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Elisabeth Françoise Eybers Eybers (1915 - )

The Order of Ikhamanga in

Elisabeth Françoise Eybers Eybers (1915 - ) Awarded for:
Breaking through the gender barriers and exceptionally contributing to the literature genre of poetry, especially reflecting on gender issues, and raising awareness about the evils of the apartheid system.

Profile of Elisabeth Françoise Eybers Eybers

Elisabeth Françoise Eybers was born on 16 February 1915 in the small town of Klerksdorp, in the then Western Transvaal. Her father was a minister with the Dutch Reformed Church and, because of his vocation; she grew up in Schweizer-Reneke.

After completing her high school at the age of 16 years, Eybers enrolled at the University of the Witwatersrand in the Bachelor of Arts programme. She completed the degree cum laude and took up a career as a journalist.

Eybers’ prolific writing has earned her a special place among those who have made a notable contribution to the enrichment of poetry. Her career in this field spans 70 years. During this time, she has produced 21 volumes of work and has been the recipient of several prestigious awards, both in South Africa and in the Netherlands.

Eybers enjoys the unique position of being generally regarded as the first Afrikaans female poet. She is thus acclaimed for giving a voice to women in the traditionally male-dominated Afrikaans writing culture. With the exception of a few bilingual volumes, she consistently wrote in her mother tongue, Afrikaans – an important demonstration of her unflinching commitment to the development of the language.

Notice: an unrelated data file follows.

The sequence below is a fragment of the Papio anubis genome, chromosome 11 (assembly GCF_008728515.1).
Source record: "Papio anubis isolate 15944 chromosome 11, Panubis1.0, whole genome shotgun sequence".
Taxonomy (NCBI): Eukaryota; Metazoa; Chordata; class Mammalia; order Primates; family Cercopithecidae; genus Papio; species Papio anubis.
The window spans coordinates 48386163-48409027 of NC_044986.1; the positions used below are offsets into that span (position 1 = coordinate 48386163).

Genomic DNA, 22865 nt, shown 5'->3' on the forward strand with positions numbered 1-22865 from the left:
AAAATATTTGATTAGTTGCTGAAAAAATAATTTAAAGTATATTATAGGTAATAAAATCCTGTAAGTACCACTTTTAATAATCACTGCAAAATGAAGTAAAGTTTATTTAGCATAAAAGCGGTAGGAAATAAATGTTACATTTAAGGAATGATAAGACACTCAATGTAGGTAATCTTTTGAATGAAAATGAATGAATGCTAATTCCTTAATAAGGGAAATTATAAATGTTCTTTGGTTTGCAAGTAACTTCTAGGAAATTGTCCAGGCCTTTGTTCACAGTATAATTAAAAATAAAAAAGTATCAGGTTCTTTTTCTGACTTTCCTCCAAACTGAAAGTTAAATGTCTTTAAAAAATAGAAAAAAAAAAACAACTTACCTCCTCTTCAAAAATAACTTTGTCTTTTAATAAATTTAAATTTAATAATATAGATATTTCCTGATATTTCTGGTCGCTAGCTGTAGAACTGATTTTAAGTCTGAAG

Her poetry provides a mirror image of various stages in a woman’s life – beginning with the first awareness of femininity in Belydenis in die Skemering, published in 1936. The experiences of a blossoming young woman and mother are aptly captured and portrayed in Die Stil Avontuur, published in 1939. Die Vrou en Ander Verse (1945) tells a moving story of a woman as the protector and bearer of life, and her animosity towards death, the destroyer.

Eybers has not avoided sensitive political questions. In the 1980s, when international condemnation against apartheid was on the increase, she openly criticised the Dutch government for being prejudicial and hypocritical in its stance towards South Africa.

Eybers made history when she became the first woman to win the Hertzog Prize in 1943. She won this prize again in 1971. The Hertzog Prize is regarded as one of the highest honours that can be bestowed on an Afrikaans author, and for an author to win it twice, is an exceptional accomplishment.

Despite continuing to write in Afrikaans after she relocated to the Netherlands, she is also lauded and recognised as a poet of high standing in that country. In 1974, Eybers was awarded the Herman Gorter Award and she received the Constantijn Huygens Award in 1978. In 1991, Eybers was awarded the most prestigious Dutch literary award, the PC Hooft Prize, in recognition of her lifetime achievements.

Elisabeth Françoise Eybers has made a titanic contribution to South African literature in her 70-year long writing career. She has succeeded in promoting and inspiring respect for one of South Africa’s indigenous languages, Afrikaans. She is a trailblazer of her generation, being the first and one of the most prolific Afrikaans female poets who, for the first time, found a representative voice that emanated from the very core of her heart.

In 1937, Eybers married a businessman, Albert Wessels, and the two were blessed with four children. The couple divorced in 1961, after which Eybers relocated to the Netherlands where she continues to live.

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